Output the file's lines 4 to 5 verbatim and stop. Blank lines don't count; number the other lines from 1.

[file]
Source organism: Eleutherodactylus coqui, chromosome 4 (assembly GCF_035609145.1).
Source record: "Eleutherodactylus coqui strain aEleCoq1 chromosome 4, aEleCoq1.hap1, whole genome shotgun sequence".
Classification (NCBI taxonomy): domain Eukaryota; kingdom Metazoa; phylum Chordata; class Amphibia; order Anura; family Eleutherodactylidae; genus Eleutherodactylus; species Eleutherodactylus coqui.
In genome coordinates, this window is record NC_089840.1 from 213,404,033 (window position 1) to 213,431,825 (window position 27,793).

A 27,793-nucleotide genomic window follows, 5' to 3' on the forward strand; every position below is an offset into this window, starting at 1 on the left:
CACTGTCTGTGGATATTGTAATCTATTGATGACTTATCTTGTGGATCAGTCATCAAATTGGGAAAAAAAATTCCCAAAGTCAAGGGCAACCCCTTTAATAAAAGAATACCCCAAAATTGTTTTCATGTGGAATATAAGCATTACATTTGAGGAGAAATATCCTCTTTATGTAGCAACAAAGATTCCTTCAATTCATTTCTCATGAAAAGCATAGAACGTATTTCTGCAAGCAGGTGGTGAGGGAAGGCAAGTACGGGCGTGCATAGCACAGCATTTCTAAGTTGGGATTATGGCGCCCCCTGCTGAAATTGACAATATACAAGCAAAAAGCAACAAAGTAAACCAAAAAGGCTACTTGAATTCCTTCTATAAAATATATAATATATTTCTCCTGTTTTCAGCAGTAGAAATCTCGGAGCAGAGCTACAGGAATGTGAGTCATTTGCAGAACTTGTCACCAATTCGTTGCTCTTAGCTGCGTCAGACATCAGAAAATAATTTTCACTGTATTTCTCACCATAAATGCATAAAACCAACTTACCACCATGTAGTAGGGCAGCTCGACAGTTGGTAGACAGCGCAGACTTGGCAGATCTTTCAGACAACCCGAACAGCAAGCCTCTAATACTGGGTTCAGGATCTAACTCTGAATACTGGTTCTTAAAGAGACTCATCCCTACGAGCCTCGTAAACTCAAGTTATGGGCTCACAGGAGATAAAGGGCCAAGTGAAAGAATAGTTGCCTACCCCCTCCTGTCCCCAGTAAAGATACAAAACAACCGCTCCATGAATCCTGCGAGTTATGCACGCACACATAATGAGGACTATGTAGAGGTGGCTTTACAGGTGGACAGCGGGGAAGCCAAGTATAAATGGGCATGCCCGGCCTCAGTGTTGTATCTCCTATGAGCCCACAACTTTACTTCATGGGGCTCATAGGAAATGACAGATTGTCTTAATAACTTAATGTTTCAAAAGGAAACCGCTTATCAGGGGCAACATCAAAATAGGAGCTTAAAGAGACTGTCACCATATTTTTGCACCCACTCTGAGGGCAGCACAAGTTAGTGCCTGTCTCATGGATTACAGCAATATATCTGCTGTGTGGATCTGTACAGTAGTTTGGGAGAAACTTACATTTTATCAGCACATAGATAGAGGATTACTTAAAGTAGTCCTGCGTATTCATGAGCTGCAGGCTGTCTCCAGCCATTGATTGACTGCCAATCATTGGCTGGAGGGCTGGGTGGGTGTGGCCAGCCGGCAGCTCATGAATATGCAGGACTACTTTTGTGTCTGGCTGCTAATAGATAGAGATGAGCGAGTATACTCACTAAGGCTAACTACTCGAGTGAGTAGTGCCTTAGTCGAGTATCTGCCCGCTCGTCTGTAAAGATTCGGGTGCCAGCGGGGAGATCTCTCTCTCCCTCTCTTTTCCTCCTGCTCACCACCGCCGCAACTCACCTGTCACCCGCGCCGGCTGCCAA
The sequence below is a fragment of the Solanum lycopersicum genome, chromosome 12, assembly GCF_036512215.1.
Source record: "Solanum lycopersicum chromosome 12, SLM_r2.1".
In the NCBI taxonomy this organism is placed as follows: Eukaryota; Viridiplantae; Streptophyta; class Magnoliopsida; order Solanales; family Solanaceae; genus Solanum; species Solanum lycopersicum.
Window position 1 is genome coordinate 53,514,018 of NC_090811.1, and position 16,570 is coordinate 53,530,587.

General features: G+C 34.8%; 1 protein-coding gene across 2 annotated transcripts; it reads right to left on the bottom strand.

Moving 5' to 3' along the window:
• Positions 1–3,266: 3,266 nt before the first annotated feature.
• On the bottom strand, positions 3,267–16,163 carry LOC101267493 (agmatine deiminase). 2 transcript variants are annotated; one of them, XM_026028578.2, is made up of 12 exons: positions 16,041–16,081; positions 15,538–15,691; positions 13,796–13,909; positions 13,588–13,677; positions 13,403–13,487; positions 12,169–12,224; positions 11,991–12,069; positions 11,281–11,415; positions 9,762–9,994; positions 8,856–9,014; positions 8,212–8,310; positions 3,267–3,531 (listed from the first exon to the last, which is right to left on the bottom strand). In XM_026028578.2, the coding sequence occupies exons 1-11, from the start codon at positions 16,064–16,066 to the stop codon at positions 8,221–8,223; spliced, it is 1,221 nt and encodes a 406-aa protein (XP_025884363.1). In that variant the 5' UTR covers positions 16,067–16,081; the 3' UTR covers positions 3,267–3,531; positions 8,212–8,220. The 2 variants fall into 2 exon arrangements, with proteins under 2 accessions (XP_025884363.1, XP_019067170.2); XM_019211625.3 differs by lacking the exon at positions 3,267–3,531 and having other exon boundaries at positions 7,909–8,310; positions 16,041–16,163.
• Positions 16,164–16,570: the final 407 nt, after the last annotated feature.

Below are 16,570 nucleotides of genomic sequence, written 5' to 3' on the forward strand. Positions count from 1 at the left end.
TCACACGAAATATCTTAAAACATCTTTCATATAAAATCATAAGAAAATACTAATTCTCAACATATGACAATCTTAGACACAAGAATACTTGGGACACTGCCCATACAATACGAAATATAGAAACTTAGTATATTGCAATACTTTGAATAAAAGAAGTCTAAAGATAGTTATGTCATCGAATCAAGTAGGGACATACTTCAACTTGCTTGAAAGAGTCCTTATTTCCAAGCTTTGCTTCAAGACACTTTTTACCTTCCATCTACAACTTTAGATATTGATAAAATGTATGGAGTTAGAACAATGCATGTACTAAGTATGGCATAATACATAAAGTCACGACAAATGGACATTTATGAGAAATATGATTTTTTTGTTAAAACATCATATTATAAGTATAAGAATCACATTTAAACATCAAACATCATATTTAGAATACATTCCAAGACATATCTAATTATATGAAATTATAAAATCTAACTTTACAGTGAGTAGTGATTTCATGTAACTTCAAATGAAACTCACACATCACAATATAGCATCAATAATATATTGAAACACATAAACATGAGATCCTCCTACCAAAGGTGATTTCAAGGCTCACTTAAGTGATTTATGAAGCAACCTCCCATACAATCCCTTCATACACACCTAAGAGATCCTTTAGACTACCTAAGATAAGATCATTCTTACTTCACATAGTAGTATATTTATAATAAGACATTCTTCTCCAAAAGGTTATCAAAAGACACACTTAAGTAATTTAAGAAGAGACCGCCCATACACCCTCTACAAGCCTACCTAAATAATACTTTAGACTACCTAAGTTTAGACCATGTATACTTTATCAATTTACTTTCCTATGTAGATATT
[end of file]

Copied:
In genome coordinates, this window is record NC_089840.1 from 213,404,033 (window position 1) to 213,431,825 (window position 27,793).

A 27,793-nucleotide genomic window follows, 5' to 3' on the forward strand; every position below is an offset into this window, starting at 1 on the left: